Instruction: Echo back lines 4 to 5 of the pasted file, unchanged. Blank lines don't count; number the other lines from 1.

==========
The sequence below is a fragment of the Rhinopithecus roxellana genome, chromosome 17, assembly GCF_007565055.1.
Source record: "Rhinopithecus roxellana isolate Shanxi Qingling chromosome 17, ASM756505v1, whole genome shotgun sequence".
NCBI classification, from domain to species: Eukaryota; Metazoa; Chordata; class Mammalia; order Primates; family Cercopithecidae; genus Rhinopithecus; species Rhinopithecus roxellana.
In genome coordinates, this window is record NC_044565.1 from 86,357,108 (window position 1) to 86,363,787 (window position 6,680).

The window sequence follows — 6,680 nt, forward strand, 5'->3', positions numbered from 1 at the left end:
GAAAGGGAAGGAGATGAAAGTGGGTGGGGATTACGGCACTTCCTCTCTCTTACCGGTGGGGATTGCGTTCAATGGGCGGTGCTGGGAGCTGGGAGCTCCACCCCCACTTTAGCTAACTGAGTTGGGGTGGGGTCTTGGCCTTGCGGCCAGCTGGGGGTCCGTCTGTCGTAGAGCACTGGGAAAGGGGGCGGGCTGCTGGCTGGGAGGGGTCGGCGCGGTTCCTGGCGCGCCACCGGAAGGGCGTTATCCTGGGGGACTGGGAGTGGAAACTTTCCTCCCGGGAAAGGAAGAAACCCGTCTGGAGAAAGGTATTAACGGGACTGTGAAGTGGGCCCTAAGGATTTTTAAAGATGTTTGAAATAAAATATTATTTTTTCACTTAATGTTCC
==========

In genome coordinates, this window is record NC_044565.1 from 86,357,108 (window position 1) to 86,363,787 (window position 6,680).

The window sequence follows — 6,680 nt, forward strand, 5'->3', positions numbered from 1 at the left end: